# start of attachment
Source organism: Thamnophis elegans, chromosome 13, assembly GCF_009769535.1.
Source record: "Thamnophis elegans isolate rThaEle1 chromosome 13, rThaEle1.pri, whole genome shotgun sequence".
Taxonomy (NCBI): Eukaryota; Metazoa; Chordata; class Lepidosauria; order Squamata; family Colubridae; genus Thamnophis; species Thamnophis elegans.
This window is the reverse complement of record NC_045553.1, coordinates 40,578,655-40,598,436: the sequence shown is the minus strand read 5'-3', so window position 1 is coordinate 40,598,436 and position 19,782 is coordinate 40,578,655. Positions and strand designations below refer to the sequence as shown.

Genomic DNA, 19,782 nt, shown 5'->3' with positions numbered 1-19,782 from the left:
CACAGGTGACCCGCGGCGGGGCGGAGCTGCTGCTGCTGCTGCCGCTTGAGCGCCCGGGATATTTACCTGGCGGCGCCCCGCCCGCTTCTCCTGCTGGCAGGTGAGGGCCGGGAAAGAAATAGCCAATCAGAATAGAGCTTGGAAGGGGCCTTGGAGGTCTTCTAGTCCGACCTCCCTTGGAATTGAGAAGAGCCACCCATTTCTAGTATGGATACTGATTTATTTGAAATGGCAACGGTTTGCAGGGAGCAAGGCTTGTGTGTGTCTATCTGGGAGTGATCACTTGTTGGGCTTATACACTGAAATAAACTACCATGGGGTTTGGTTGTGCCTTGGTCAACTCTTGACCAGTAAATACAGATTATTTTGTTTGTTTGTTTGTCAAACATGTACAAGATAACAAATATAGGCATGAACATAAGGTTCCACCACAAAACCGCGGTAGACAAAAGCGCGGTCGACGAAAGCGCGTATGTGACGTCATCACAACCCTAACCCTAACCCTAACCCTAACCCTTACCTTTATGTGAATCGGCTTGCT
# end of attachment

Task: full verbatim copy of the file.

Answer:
Source organism: Thamnophis elegans, chromosome 13, assembly GCF_009769535.1.
Source record: "Thamnophis elegans isolate rThaEle1 chromosome 13, rThaEle1.pri, whole genome shotgun sequence".
Taxonomy (NCBI): Eukaryota; Metazoa; Chordata; class Lepidosauria; order Squamata; family Colubridae; genus Thamnophis; species Thamnophis elegans.
This window is the reverse complement of record NC_045553.1, coordinates 40,578,655-40,598,436: the sequence shown is the minus strand read 5'-3', so window position 1 is coordinate 40,598,436 and position 19,782 is coordinate 40,578,655. Positions and strand designations below refer to the sequence as shown.

Genomic DNA, 19,782 nt, shown 5'->3' with positions numbered 1-19,782 from the left:
CACAGGTGACCCGCGGCGGGGCGGAGCTGCTGCTGCTGCTGCCGCTTGAGCGCCCGGGATATTTACCTGGCGGCGCCCCGCCCGCTTCTCCTGCTGGCAGGTGAGGGCCGGGAAAGAAATAGCCAATCAGAATAGAGCTTGGAAGGGGCCTTGGAGGTCTTCTAGTCCGACCTCCCTTGGAATTGAGAAGAGCCACCCATTTCTAGTATGGATACTGATTTATTTGAAATGGCAACGGTTTGCAGGGAGCAAGGCTTGTGTGTGTCTATCTGGGAGTGATCACTTGTTGGGCTTATACACTGAAATAAACTACCATGGGGTTTGGTTGTGCCTTGGTCAACTCTTGACCAGTAAATACAGATTATTTTGTTTGTTTGTTTGTCAAACATGTACAAGATAACAAATATAGGCATGAACATAAGGTTCCACCACAAAACCGCGGTAGACAAAAGCGCGGTCGACGAAAGCGCGTATGTGACGTCATCACAACCCTAACCCTAACCCTAACCCTAACCCTTACCTTTATGTGAATCGGCTTGCT